They are skeptical, say they don’t have the time and don’t see how it will make a difference. But today, not having an online presence isn’t an option, he said, citing three ways social media can benefit practices.

Among them:

Social media can strengthen the clinician-patient relationship. Seven out of 10 internet users use the web to look for healthcare information, Pho said. With 72% of people looking online for health information, the problem is “fake news” or unreliable information.

“Fake news is not only a problem in politics; misinformation online is a problem in healthcare,” he says. For instance, parents who look for information about infant sleep will find that fewer than half of the websites are accurate.

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Doctors can be a filter for all that information for their patients and use social media to educate them, he said. For instance, California pediatrician Robert Hamilton, M.D., has a YouTube video on how to calm a crying baby that’s been viewed over 1.8 million times. An orthopedic surgeon in New York City, Howard Luks, M.D., answers patients’ common questions on his website.

Social media can define an online reputation. Social media is also a powerful way to define your online reputation, Pho said. 

More than 40% of people look online for information about physicians. Clinicians should Google themselves once a week and see what comes up because that is what patients are doing, he said.

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On third-party review sites, patients are rating doctors just as they rate books, movies, hotels and restaurants. By creating content online, through social media sites such as LinkedIn and Twitter, doctors can help control what patients will see. One-third of patients will click on the first result in a search, and fewer than 10% of people will read the second page of results.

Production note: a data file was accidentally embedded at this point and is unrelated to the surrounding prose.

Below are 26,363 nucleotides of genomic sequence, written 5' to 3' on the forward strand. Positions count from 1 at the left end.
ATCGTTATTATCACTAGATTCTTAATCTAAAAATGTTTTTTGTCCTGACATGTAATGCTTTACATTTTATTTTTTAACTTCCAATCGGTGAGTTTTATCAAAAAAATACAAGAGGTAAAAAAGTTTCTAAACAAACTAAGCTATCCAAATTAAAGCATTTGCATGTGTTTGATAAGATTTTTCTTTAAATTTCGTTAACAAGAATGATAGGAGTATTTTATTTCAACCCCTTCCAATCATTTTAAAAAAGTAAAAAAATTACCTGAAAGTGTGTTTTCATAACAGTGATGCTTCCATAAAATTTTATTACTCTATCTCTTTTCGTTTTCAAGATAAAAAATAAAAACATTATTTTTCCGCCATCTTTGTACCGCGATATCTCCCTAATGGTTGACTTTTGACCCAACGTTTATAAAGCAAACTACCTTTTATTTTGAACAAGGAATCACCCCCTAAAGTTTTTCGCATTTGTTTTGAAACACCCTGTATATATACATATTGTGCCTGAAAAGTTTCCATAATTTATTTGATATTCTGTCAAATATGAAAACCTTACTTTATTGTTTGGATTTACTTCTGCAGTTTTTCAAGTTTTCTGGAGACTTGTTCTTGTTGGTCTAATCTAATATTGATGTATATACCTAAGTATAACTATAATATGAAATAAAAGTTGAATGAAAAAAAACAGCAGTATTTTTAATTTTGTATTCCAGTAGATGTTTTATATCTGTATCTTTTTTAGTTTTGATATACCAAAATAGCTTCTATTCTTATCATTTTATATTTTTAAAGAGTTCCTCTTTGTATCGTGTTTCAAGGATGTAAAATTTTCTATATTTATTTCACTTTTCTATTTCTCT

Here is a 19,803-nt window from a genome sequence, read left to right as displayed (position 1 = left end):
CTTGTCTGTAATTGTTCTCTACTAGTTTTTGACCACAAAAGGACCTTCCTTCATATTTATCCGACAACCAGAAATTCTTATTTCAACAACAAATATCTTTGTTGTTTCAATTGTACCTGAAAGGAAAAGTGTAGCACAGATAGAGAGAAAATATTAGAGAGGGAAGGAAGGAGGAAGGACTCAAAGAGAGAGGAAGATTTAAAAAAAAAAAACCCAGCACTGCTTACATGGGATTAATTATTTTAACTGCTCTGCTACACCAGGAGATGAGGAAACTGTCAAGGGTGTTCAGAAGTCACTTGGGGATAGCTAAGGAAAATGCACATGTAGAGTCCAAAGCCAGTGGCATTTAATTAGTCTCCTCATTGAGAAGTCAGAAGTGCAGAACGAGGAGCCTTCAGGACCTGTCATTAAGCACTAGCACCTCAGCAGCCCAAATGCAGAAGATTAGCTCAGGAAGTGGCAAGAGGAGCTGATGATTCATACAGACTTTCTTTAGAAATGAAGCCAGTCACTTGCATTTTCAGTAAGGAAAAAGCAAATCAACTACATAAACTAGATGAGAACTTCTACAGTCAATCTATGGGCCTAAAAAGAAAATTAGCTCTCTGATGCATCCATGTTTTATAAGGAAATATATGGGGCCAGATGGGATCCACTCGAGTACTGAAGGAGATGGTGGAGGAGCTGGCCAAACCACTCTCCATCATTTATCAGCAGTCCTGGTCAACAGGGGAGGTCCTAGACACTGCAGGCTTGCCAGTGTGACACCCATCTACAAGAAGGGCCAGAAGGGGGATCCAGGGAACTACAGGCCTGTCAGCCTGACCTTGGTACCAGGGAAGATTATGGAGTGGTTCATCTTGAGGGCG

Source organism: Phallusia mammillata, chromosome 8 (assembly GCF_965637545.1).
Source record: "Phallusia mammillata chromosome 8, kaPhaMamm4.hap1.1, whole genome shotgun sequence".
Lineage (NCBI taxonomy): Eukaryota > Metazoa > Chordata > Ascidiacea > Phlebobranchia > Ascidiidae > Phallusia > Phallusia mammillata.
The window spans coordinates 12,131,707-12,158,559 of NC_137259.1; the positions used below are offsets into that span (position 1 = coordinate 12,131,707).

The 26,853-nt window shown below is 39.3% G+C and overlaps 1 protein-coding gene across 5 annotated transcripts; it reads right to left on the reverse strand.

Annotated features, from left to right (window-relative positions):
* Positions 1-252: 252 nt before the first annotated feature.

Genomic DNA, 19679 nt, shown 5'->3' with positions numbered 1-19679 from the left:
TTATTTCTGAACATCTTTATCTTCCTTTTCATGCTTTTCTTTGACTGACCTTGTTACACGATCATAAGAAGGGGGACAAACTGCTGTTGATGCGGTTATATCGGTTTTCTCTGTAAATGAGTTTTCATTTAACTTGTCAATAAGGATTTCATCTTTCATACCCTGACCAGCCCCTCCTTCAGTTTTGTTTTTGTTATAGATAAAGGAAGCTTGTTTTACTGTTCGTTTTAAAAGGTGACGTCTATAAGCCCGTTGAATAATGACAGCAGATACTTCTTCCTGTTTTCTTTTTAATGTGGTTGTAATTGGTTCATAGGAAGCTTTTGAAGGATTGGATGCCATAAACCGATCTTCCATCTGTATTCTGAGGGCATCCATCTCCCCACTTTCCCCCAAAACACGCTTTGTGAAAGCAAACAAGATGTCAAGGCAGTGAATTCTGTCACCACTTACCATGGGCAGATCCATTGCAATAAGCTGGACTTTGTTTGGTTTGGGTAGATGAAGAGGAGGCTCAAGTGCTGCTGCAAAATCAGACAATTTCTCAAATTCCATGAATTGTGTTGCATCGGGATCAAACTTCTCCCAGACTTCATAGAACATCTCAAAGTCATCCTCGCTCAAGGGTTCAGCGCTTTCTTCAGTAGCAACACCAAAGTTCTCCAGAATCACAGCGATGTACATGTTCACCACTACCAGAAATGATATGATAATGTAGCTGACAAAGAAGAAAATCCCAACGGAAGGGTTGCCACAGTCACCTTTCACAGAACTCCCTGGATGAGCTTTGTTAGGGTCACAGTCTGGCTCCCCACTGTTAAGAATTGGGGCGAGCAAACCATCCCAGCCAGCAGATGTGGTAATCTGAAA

Whenever he coaches clinicians, Pho said he advises them to be aware of their privacy settings on social media accounts and use the maximum settings.

Clinicians should create a bio and post a high-resolution photo that will come up in a search. Create a professional presence on a site such as LinkedIn or Doximity, the social media site for physicians. Take a few hours to do that and then stop. You can take an incremental and cautious approach as you start to use social media.

There is a return on investment with social media, he said. “Finding and connecting with new patients is by far the most powerful and direct one.”

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Social media can make doctors’ voices heard. There are stories doctors and other clinicians need to share, Pho said. Those stories can make people realize that doctors are human, too. For instance, a doctor may write about the challenges of being a physician and raising a family. Clinicians may write about burnout and depression and let other healthcare professionals know they are not alone.

Humanizing healthcare professionals and making their voices heard “has emerged as my primary social media goal. KevinMD is now a prominent, public platform,” he said. “I’ve shared hundreds of these stories.”

“The biggest risk of social media is not using it all in healthcare,” he said. “It’s an opportunity we cannot miss.”